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Author Topic: The Origins of the Irish: New Book by PIE Expert James Mallory  (Read 8049 times)
rms2
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« on: January 10, 2013, 10:08:29 PM »

http://www.amazon.com/Origins-Irish-J-P-Mallory/dp/0500051755/ref=sr_1_1?s=books&ie=UTF8&qid=1357813415&sr=1-1&keywords=origins+of+the+irish

Dr. Mallory has a new book out called The Origins of the Irish, which is supposed to include info from dna research.

Heard about it from alantrowelhands.

« Last Edit: January 12, 2013, 09:11:31 AM by rms2 » Logged

OConnor
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« Reply #1 on: January 11, 2013, 06:52:09 AM »

I tried to order it.

 
 This title has not yet been released.
You may pre-order it now and we will deliver it to you when it arrives.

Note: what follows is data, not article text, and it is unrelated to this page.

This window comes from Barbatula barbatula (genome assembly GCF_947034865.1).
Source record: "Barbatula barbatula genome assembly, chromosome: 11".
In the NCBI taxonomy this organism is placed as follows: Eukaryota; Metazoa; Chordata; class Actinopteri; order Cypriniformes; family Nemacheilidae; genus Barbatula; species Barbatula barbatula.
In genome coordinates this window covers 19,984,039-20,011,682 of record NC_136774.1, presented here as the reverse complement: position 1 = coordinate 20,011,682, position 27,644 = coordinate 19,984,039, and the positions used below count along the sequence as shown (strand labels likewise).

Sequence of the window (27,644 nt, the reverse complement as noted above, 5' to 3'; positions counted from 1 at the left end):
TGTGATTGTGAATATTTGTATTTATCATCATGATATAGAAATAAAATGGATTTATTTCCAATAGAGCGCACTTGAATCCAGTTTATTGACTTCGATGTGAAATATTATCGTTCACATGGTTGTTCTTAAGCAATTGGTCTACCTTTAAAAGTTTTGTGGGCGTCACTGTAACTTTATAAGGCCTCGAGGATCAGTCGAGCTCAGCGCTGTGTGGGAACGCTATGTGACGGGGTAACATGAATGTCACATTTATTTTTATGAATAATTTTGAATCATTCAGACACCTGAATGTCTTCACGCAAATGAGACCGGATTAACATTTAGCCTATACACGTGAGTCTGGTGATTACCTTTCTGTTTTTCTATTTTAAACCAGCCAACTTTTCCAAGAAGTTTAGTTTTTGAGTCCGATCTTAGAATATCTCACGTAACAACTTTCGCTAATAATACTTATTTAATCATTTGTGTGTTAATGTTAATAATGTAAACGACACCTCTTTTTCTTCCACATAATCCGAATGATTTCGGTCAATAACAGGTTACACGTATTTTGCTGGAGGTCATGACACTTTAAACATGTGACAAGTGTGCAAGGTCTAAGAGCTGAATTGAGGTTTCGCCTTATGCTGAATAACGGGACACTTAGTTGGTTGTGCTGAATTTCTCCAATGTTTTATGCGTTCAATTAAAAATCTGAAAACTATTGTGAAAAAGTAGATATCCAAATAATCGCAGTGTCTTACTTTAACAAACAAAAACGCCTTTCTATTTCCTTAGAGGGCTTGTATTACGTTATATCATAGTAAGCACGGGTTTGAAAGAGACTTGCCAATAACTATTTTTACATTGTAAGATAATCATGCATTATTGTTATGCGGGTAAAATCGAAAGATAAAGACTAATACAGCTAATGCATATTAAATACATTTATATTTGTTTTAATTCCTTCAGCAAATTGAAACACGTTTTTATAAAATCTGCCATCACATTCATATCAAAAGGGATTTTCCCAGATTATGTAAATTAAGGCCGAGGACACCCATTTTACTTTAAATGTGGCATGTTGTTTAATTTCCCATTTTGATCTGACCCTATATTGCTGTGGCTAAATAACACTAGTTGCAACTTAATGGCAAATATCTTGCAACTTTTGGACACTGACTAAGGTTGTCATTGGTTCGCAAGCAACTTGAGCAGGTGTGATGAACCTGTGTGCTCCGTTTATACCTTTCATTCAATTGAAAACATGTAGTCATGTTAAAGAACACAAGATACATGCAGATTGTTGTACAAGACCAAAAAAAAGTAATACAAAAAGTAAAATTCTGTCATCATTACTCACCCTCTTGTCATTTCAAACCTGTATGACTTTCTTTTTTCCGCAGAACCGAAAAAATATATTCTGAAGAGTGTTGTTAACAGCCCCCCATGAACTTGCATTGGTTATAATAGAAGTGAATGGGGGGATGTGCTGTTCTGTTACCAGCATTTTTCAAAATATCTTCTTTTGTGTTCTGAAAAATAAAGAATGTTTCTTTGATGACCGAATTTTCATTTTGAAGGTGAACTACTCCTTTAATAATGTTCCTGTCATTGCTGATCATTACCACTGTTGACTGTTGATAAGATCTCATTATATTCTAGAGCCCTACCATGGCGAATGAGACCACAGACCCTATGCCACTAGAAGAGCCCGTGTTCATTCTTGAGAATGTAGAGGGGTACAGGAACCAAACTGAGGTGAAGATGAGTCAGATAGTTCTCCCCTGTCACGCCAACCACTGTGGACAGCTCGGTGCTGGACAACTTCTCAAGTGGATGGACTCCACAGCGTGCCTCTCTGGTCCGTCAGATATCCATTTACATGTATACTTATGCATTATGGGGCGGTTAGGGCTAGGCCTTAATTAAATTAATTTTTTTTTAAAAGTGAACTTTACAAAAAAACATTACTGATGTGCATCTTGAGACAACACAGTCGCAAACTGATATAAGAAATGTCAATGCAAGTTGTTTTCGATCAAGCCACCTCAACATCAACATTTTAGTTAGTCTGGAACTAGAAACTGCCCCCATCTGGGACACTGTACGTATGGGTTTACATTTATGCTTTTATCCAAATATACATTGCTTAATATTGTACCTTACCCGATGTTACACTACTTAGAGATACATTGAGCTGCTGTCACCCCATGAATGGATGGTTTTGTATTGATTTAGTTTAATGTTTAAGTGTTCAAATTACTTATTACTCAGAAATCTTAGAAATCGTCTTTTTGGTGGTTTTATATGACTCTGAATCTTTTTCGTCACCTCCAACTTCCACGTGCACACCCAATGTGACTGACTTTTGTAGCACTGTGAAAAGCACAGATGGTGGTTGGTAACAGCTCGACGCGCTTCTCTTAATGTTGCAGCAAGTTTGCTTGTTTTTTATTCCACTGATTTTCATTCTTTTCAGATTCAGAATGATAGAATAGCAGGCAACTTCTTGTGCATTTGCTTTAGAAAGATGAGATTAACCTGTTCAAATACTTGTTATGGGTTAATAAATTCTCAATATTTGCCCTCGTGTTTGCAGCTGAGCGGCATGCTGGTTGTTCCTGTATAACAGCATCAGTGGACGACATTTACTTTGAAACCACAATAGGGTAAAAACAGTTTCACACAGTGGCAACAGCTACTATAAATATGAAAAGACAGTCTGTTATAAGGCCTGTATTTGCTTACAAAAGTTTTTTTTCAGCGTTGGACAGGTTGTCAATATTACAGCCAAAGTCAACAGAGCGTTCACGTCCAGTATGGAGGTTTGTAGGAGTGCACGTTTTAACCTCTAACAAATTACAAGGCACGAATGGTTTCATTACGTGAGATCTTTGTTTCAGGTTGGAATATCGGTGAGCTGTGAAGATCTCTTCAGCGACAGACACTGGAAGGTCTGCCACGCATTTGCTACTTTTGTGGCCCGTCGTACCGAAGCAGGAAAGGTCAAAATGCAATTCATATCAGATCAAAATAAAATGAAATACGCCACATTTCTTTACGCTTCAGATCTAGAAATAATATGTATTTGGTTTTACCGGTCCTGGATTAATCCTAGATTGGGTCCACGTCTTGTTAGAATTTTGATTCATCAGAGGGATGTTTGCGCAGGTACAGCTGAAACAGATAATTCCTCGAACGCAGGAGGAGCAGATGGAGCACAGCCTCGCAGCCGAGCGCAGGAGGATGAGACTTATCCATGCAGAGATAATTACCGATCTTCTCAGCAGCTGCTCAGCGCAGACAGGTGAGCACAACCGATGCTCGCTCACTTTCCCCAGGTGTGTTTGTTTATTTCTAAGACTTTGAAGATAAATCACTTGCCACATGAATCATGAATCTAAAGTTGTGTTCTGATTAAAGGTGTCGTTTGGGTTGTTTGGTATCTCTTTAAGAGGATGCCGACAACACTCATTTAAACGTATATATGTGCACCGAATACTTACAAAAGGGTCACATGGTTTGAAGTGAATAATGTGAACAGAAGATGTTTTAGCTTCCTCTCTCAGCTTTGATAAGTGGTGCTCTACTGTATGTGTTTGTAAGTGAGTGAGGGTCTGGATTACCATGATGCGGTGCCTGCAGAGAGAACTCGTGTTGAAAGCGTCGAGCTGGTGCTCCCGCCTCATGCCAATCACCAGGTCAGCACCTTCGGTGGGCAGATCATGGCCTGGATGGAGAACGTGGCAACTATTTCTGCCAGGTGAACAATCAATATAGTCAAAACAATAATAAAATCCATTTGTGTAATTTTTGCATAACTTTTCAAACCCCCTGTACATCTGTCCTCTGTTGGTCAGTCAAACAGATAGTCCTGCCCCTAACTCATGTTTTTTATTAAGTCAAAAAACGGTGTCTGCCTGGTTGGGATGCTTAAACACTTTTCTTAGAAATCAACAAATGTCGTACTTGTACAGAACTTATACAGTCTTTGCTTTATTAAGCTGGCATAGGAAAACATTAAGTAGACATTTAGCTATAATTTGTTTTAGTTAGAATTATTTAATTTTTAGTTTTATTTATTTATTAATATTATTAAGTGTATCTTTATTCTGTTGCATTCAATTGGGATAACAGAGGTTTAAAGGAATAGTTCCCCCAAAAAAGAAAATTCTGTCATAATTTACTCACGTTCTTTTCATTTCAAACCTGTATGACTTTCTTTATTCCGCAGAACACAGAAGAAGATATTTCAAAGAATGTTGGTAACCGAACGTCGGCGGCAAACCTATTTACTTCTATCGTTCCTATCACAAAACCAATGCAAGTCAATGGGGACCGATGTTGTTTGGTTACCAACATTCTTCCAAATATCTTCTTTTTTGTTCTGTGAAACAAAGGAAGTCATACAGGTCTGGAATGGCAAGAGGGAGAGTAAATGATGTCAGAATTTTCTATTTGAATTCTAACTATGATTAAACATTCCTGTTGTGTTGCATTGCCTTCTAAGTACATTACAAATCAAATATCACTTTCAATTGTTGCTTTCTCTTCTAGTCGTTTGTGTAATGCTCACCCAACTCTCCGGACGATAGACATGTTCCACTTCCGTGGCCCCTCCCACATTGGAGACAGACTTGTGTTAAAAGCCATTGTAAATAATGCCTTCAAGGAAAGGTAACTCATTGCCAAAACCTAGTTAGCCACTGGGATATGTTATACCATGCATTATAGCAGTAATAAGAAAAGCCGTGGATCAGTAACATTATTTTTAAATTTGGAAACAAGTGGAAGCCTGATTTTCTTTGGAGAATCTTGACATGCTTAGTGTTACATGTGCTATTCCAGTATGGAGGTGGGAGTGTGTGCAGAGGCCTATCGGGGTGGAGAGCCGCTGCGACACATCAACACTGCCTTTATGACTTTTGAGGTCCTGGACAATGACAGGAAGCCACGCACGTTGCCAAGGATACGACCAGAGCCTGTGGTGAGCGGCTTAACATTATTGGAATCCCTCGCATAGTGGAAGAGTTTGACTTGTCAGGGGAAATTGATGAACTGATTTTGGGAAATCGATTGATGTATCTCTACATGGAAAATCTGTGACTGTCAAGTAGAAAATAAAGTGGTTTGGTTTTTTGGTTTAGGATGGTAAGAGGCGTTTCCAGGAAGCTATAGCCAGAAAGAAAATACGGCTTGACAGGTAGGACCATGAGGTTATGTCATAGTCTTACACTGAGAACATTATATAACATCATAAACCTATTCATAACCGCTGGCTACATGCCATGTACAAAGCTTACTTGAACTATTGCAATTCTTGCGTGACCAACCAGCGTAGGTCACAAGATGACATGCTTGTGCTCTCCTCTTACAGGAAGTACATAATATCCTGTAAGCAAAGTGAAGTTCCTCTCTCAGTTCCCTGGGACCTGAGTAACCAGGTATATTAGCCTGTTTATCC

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inver2b1
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« Reply #2 on: January 11, 2013, 08:07:23 AM »

I wonder how up to date the DNA research is.
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« Reply #3 on: January 11, 2013, 10:07:10 AM »

I'm predicting that they will determine that most of the male Irish lineage is L21.  Sorry, joke, couldn't help it.
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William B. Webb
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« Reply #4 on: January 11, 2013, 06:20:52 PM »

I pre-ordered it:

Delivery Estimate: Wednesday April 3, 2013
The Origins of the Irish The Origins of the Irish
J. P. Mallory
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R-M222